Adaptive Separation Control of a Laminar Boundary Layer using Online Dynamic Mode Decomposition

ME 590 Seminar Speaker Louis Cattafesta


Louis N. Cattafesta III is the John G. and Jane E. Olin Endowed Department Chair in Mechanical, Materials, and Aerospace Engineering in the Armour College of Engineering at the Illinois Institute of Technology. Previously, he was a University Eminent Scholar Endowed Professor in the Department of Mechanical Engineering in the FAMU/FSU College of Engineering until 2022. He received a BS degree in Mechanical Engineering in 1986 from Penn State University, a MS degree in Aeronautics from MIT in 1988 via an AFRAPT Fellowship, and a Ph.D. degree in Mechanical Engineering in 1992 from Penn State University. In 1992, he joined High Technology Corporation as a Research Scientist at NASA Langley Research Center. His research at NASA Langley focused on supersonic laminar flow control and pressure- and temperature-sensitive paint measurement techniques, and in 1996 he was awarded the 1996 NASA Team Excellence Award for his contributions. At that time, he became involved in active control of flow-induced cavity oscillations, which provoked his current research interests in active flow control and aeroacoustics.
He joined the University of Florida as an Assistant Professor in 1999 and was promoted to an Associate and Full Professor in 2003 and 2008, respectively, before joining Florida State University in 2012. Funding for his research has been provided by grants from NASA, AFOSR, ONR, NSF, Boeing, Lockheed-Martin, General Electric, Gulfstream, among others. Dr. Cattafesta has co-authored 4 AIAA best conference paper awards in 2001, 2002, and two in 2004. He is the author or co-author of 7 US Patents, 7 book chapters, and more than 100 archival journal publications. Dr. Cattafesta is a Fellow of AIAA, ASME, APS, and the Royal Aeronautical Society. He is also a member of ASA. He is currently an Associate Editor for Experiments in Fluids.

Additional Information:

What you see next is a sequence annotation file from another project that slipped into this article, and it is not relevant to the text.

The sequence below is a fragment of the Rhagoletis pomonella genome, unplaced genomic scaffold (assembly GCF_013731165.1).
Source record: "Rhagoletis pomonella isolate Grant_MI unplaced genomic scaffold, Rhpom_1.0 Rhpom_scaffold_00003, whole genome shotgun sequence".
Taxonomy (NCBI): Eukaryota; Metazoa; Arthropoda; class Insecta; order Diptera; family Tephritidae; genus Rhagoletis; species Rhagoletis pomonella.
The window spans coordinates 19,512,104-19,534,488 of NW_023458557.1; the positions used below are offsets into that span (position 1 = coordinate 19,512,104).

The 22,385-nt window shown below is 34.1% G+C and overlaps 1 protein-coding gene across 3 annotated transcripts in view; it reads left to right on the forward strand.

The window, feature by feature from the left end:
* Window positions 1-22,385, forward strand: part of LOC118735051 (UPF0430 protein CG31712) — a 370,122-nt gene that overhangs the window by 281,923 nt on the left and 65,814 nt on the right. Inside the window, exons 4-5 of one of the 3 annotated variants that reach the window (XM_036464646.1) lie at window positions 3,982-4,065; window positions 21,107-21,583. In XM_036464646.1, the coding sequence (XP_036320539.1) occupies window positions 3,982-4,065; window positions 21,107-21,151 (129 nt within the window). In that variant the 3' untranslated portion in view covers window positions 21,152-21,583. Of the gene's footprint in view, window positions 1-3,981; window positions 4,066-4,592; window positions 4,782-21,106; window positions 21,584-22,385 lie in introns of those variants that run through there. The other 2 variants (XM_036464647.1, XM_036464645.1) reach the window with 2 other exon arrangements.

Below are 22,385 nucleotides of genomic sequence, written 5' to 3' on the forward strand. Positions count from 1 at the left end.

Adaptive control of flow separation based on online dynamic mode decomposition (DMD) is formulated and implemented on a canonical separated laminar boundary layer via a pulsemodulated zero-net mass-flux (ZNMF) jet actuator located just upstream of separation. Using a linear array of thirteen flush-mounted microphones, dynamical characteristics of the separated flow subjected to forcing are extracted by online DMD. This method provides updates of the modal characteristics of the separated flow while forcing is applied at a rate commensurate with the characteristic time scales of the flow. In particular, online DMD provides a time-varying linear estimate of the nonlinear evolution of the controlled flow without any prior knowledge. Using this adaptive model, feedback control is then implemented in which the Linear Quadratic Regulator gains are computed recursively. This physics-based, autonomous approach results in more efficient flow reattachment, requiring approximately 30% less actuator effort compared with commensurate open-loop control. Four Reynolds numbers are tested to assess robustness, Rec = 0.9x105, 1x105, 1.1x105, and 1.25x105. All controlled cases exhibit a significant reduction in mean separation bubble height, requiring approximately ten characteristic time periods to establish control.


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